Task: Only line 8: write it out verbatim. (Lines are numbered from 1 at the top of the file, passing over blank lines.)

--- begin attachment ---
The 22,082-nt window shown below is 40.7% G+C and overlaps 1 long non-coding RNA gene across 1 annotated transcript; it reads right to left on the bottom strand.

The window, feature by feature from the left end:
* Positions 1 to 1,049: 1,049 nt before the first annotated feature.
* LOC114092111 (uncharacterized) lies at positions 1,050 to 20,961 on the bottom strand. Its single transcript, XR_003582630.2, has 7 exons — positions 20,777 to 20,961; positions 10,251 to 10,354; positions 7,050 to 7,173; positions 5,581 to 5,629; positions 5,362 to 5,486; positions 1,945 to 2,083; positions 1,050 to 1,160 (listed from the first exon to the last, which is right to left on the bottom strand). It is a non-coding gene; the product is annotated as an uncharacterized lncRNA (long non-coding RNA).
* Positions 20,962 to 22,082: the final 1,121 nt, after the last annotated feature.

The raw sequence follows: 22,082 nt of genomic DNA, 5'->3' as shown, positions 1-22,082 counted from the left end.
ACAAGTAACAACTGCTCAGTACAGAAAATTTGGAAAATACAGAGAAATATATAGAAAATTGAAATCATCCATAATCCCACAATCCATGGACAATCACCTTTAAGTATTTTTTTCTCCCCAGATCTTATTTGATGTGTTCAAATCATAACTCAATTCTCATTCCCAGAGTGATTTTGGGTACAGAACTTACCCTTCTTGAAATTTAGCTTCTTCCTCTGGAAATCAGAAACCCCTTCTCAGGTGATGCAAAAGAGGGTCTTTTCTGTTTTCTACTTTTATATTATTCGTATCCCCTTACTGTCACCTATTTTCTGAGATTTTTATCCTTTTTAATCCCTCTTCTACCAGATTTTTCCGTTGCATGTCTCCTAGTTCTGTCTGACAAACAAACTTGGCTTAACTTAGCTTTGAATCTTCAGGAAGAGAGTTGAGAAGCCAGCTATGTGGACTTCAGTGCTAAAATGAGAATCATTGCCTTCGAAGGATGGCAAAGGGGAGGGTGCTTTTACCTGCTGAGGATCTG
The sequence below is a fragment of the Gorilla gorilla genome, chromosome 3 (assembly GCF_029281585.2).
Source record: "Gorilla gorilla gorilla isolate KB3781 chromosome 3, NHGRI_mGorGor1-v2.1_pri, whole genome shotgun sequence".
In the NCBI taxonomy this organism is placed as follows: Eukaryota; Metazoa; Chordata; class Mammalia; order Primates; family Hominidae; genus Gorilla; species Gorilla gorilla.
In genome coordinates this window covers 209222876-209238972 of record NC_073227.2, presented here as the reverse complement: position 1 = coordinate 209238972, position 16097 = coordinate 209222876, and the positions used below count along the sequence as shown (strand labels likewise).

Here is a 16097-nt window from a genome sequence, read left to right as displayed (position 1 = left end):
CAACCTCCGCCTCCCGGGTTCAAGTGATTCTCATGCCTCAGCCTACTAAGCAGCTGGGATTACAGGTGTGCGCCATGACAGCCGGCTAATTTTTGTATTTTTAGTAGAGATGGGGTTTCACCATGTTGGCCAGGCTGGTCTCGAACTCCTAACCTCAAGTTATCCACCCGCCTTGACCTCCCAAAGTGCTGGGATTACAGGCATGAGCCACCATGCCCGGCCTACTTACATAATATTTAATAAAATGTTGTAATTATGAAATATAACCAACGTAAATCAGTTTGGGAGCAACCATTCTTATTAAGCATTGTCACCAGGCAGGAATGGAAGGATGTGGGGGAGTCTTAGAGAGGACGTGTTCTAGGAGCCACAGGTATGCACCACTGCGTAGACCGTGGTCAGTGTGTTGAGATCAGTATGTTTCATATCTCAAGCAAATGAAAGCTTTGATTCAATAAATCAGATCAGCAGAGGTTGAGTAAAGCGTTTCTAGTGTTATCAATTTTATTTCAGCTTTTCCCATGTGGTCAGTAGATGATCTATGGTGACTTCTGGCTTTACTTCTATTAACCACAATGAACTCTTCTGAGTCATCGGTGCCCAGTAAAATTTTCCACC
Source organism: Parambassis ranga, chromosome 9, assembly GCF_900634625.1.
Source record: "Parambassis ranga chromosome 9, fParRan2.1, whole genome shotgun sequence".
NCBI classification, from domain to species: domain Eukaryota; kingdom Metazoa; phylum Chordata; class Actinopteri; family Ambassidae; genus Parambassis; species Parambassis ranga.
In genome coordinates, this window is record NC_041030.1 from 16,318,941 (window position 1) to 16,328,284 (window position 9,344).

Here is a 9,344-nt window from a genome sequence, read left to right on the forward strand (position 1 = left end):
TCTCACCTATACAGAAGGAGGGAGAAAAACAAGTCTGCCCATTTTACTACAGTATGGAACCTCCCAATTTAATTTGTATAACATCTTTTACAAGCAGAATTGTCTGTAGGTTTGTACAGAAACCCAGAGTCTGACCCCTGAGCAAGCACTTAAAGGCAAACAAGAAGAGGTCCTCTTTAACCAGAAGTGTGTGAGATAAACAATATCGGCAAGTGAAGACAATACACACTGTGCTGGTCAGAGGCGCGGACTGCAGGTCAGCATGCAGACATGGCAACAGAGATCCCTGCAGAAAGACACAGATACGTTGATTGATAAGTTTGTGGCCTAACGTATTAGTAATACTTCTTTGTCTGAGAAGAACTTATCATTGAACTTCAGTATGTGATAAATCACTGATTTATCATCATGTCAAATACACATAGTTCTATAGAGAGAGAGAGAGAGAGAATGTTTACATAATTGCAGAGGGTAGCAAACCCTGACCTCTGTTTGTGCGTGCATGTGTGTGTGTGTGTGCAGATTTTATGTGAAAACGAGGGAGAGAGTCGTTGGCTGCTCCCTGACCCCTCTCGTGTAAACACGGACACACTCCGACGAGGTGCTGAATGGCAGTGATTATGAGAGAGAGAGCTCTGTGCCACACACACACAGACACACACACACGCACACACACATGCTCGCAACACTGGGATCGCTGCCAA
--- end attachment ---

The sequence below is a fragment of the Gorilla gorilla genome, chromosome 3 (assembly GCF_029281585.2).